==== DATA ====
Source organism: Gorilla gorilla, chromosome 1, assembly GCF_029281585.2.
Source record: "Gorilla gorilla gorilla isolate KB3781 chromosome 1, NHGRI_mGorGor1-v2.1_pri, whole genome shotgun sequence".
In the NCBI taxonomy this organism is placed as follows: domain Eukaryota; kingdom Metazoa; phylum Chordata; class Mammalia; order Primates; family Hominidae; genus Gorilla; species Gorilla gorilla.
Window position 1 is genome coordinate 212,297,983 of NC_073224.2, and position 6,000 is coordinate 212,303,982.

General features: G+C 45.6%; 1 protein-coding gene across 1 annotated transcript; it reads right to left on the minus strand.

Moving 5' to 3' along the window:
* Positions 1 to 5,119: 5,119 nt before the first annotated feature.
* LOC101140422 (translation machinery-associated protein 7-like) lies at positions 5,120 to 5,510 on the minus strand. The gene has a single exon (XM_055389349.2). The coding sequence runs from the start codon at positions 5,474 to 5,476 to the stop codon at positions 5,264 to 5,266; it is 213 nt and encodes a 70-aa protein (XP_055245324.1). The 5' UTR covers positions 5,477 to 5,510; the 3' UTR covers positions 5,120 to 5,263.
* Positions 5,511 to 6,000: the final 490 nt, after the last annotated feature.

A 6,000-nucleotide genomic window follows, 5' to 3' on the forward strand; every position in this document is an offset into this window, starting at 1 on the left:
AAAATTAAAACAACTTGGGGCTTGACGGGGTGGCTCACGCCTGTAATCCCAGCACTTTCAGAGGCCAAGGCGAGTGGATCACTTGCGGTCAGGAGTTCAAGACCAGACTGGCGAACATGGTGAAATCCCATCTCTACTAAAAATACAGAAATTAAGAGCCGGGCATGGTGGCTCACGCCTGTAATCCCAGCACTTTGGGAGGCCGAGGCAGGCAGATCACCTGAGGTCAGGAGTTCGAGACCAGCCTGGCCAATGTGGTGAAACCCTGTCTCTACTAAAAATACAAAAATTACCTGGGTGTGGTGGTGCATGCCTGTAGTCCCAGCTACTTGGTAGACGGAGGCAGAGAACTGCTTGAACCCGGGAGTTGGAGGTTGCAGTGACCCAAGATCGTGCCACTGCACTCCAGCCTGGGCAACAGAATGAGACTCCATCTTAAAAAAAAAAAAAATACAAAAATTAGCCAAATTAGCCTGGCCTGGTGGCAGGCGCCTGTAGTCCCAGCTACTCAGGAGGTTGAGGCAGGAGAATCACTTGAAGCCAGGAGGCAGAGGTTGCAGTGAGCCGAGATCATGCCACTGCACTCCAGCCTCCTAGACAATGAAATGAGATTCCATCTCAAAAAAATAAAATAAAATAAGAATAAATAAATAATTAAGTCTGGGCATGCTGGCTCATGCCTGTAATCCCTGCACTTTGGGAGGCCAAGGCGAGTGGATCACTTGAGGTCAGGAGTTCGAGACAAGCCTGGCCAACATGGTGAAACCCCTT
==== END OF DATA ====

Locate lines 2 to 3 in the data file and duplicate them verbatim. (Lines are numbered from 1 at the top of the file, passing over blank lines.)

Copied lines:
Source record: "Gorilla gorilla gorilla isolate KB3781 chromosome 1, NHGRI_mGorGor1-v2.1_pri, whole genome shotgun sequence".
In the NCBI taxonomy this organism is placed as follows: domain Eukaryota; kingdom Metazoa; phylum Chordata; class Mammalia; order Primates; family Hominidae; genus Gorilla; species Gorilla gorilla.